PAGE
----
26 June 2019
Cannes Lions jury president John Seifert on why Carrefour’s Black Supermarket was the ‘instantaneous’ Creative Effectiveness Grand Prix choice /
The Creative Effectiveness jury president on why Carrefour took home the Grand Prix and why more clients need to get involved in the category
French supermarket chain Carrefour scooped the Creative Effectiveness Grand Prix for a campaign that not only boosted sales but influenced EU law.
Carrefour, working with Marcel, Paris, created the Black Supermarket campaign to highlight the stringent rules around the European Union's authorised list of seeds species, which gave people access to just 3% of fruits and vegetables.
Carrefour sold species of fruit and vegetables grown from unofficial seeds in 40 of its stores in Paris and Brittany. The supermarket also signed deals to procure 'illegal' fruit and vegetables from several farmers ensuring the long-term distribution of their produce.
On the back of the campaign, Carrefour’s online petition to change the agricultural policy received more than 85,000 signatures and a new law around organic food regulation was accepted by the European Union.
Contagious spoke to the CEO of Ogilvy & Mather Worldwide and Creative Effectiveness jury president John Seifert about the category criteria and why clients should play more of an active role in award submissions.
How you are currently defining the Creative Effectiveness category, and how has it evolved over the past few years?
The challenge in this category has always been what really gives you the evidence that the creative idea, that the creative solution was the defining point of difference in whatever the desired outcomes were. It is often a little Holmesian in terms of piecing together the story [...] A lot of times it's about understanding the context of what else is going on in the market. What was the competition doing? You don't have that perfect information, so you need to make a few leaps. But the cases that are the best are the ones that just lead you down a path of showing that connective tissue that lets us then say that it had a material difference to the positive outcomes that are cited. That’s the test.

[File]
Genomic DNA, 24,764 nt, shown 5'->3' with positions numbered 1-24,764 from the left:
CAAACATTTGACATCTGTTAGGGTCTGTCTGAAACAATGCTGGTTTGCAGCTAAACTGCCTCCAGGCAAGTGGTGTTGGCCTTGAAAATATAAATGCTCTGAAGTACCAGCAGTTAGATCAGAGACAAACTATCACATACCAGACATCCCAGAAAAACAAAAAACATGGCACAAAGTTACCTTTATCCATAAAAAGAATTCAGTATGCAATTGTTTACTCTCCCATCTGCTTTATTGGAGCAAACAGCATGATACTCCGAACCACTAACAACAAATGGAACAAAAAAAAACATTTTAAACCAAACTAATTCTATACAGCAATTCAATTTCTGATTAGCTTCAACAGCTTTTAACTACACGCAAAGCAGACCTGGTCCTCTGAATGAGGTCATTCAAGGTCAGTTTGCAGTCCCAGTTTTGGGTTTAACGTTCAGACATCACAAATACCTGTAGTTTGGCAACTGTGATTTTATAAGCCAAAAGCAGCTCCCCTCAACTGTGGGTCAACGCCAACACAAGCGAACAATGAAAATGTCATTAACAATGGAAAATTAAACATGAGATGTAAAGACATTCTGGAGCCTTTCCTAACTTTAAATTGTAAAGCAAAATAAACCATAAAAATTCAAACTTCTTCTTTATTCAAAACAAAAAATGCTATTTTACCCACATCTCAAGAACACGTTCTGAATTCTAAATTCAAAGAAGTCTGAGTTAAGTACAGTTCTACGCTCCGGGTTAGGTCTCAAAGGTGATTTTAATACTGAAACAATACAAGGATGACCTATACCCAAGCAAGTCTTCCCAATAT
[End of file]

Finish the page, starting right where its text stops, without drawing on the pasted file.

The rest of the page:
Was the jury in total agreement over Carrefour’s Back Supermarket?
Yes. It was instantaneous. One of the benefits of the process is we spent the beginning of our jury really articulating the criteria that we thought was essential for going from the shortlist to medals. And Carrefour was just a step above everybody else.
What were the criteria?
Were they clear about the business intent? Was it obvious what they were trying to accomplish in terms of business ambition? We also looked seriously at the range of metrics. We found intangible benefits, like social awareness, buzz, and earned influence, and then we looked for the build to the tangible benefits like market results. And we looked for golden thread between all of it. The other thing we looked for – and this is one of the hardest things to judge – is long term impact. Did we believe that this was something that would contribute to the effectiveness of the brand over time? What did we think the knock-on effect would be? We saw a lot of cases where there was an immediate positive result, but we weren't persuaded that it was something that could endure over time. That was a key aspect of our judgment.